I love those Progressive Auto Insurance commercials where they joke about how we’re all going to turn into our parents. Precocious as I am, I’m starting to think I’ve skipped a generation. I’m turning into my grandmothers.
I had two grandmothers who were totally different from each other. Dora, my maternal grandmother, was a bit like the Queen of England: she drank tea out of a fancy pot, was perfectly attired for any occasion and died at 100 without a wrinkle on her face. I was the only kid in second grade who’d ever heard of Dorian Gray. She was a person stuck in a beautiful moment of time; she was not forward looking.
I think of Dora as I find myself silently cheering against Bitcoin. This is not just because I don’t have any Bitcoin or out of concern that it’s being used for nefarious purposes. It’s because I have no idea what it is. I find myself asking questions like: Is the word Bitcoin singular or plural? Have you ever held a / some Bitcoin in your hand? Where are the Bitcoin mines located? Do you think there might be one on my property? To be honest, I feel the same way about Snapchat. Technologically speaking, I am not forward looking.
If Dora were a cartoon character, her catch phrase would have been, “I’ve never heard of such a thing.” I heard her deliver this line a hundred times in my life, and it was usually preceded by a little click of the mouth, not quite a tisk. Peanut allergies. VCRs. Bachelorette parties. Weight gain during pregnancy. She had never heard of such things. Her conviction left those of us around her wondering if such things existed at all. I am 100% sure she would have been a Bitcoin denier.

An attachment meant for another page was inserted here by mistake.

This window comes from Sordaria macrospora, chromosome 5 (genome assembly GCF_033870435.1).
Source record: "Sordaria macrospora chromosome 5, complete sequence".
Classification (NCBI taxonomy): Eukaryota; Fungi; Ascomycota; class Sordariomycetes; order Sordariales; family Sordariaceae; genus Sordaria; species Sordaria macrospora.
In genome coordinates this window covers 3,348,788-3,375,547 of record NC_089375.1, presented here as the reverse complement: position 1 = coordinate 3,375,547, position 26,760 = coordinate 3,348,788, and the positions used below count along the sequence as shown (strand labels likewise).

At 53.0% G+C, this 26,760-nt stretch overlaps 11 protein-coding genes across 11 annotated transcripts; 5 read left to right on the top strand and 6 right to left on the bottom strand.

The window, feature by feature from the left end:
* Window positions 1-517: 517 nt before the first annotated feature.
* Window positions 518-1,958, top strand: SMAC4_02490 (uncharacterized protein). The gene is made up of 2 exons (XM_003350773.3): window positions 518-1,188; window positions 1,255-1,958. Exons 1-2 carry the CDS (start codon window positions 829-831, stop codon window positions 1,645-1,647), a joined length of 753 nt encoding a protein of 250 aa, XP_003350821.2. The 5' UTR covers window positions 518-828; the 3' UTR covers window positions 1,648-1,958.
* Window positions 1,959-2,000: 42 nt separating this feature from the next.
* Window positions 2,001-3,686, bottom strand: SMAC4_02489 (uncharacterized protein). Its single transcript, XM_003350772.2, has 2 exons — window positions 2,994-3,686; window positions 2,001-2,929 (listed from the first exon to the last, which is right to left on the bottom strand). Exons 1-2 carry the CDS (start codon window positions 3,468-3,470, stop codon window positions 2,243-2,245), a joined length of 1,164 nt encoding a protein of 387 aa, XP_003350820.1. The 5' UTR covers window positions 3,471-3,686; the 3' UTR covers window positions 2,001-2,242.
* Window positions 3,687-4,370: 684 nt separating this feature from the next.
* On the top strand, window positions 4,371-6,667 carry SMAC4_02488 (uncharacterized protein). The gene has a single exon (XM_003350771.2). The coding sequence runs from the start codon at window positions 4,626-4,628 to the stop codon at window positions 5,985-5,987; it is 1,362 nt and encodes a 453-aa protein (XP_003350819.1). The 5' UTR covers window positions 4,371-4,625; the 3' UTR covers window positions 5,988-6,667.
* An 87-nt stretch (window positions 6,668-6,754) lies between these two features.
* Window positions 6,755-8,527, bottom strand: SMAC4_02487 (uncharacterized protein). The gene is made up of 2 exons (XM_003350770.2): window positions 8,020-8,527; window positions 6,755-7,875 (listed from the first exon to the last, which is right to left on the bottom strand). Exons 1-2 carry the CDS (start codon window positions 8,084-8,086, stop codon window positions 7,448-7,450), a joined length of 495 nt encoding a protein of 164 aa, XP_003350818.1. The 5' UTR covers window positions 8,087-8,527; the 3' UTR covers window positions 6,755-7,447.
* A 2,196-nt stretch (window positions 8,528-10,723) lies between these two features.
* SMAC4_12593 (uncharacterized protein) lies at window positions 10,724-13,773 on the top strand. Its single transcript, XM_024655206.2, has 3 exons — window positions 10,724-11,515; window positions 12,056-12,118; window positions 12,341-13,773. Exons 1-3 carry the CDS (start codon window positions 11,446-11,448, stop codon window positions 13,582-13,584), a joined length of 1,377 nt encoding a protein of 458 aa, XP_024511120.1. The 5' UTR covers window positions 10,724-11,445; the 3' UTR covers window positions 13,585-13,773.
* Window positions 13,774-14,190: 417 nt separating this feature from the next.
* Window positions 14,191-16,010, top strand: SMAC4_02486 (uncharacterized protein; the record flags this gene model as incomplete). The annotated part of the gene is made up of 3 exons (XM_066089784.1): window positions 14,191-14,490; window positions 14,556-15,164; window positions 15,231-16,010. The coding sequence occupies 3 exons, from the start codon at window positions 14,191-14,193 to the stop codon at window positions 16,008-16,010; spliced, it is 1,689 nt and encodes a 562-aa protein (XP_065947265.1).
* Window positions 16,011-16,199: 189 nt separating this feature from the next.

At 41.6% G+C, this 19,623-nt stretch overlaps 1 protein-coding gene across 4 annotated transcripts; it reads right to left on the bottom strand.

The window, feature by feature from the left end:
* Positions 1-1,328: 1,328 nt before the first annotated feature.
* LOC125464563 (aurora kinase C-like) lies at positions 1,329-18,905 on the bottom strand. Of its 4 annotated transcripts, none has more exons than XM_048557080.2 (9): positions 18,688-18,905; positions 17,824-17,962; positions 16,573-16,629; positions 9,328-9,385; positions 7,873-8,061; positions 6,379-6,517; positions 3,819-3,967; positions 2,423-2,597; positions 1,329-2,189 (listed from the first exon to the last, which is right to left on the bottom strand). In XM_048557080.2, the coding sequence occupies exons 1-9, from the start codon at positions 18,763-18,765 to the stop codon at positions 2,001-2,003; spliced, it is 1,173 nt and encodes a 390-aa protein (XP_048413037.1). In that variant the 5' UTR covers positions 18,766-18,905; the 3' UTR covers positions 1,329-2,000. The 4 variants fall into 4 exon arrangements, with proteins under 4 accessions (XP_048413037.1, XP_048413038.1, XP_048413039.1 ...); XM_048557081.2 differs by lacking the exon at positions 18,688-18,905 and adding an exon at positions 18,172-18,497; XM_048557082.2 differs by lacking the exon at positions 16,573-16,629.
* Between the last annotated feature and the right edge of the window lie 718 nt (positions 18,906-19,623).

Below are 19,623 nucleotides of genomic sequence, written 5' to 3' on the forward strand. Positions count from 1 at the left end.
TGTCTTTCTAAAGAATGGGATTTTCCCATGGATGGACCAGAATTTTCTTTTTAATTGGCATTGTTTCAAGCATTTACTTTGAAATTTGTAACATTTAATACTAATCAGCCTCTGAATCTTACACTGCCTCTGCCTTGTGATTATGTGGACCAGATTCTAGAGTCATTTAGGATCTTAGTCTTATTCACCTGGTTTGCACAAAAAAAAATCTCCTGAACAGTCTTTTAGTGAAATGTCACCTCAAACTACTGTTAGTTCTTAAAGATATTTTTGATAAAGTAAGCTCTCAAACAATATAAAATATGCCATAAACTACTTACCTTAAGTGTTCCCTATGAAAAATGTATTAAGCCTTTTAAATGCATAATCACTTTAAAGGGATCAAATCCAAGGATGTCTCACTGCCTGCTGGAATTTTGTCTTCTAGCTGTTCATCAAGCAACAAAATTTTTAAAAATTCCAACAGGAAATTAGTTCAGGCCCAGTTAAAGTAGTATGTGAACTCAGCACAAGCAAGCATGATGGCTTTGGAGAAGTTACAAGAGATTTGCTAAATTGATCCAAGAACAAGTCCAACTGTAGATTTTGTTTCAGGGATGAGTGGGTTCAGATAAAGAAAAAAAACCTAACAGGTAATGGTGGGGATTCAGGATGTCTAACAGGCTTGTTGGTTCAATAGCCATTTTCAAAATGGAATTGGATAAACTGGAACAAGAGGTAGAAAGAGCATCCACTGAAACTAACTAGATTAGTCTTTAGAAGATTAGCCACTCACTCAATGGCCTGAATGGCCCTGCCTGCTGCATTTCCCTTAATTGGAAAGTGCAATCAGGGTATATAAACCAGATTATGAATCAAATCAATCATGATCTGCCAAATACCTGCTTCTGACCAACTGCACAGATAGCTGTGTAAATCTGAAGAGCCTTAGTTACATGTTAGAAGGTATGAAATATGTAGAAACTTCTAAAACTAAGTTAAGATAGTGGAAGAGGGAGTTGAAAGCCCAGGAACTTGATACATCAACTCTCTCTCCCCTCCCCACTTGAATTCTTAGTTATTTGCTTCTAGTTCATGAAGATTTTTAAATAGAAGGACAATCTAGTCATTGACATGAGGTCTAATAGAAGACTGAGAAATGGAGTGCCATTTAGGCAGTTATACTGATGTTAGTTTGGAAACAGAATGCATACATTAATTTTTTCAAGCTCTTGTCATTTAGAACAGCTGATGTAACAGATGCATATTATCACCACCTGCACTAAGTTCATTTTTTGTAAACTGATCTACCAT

Like Dora, I get irrationally excited by handwritten thank you notes. I treasure them, read them multiple times and leave them out on my kitchen counter for my children to see. “Look,” I say. “I got this lovely note from a girl in your class.” A thank you note, unlike Bitcoin, is concrete. It’s a thing I can understand.
My paternal grandmother, Alice, was practicality personified. Her Midwestern sensibilities appealed to me on the deepest level. She liked to do things that were free like read books or watch a “show” that I made up and performed. She was a schoolteacher and also appreciated a good thank you note, but would return them to me marked up in red pen. As a child I found this unspeakably annoying, but as an adult who is becoming increasingly preoccupied by grammar, I am grateful that she took the time.
While I’ve always run on the early side, I have recently started showing up places a solid 15 minutes before expected. In this way, I am morphing into Alice. Unsuspecting dinner hosts peer out their windows in bathrobes and see me parked in their driveways. I’m doing this often enough that I keep a book in my car so I can pass the time while I wait.
I can still picture Alice seated in the living room, with her purse on her lap, at least an hour before we had to leave to go anywhere. She wore earbobs, not earrings. She’d beat you in cards with a deuce, not a two. She made cookies with something called potato buds. If she sounds like someone from two centuries ago, that’s because she was. Alice was born in 1899, a hundred years before my first son. She’d been a schoolteacher and nearly bankrupted the state of Minnesota by collecting a pension until her death at 98. There’s some talk that she was the first woman to climb Mount Rainier. She was sensible to her core, and I adored her.
I’m looking forward to seeing how the next forty years pan out. I can’t imagine I’ll start favoring pantyhose or carrying a purse, but then again I never thought I’d start complaining about how no one ever returns the books I loan them. I picked that one up from both Dora and Alice, and am considering buying myself “Property of” bookplates just like they had. I think my grandmothers would be delighted.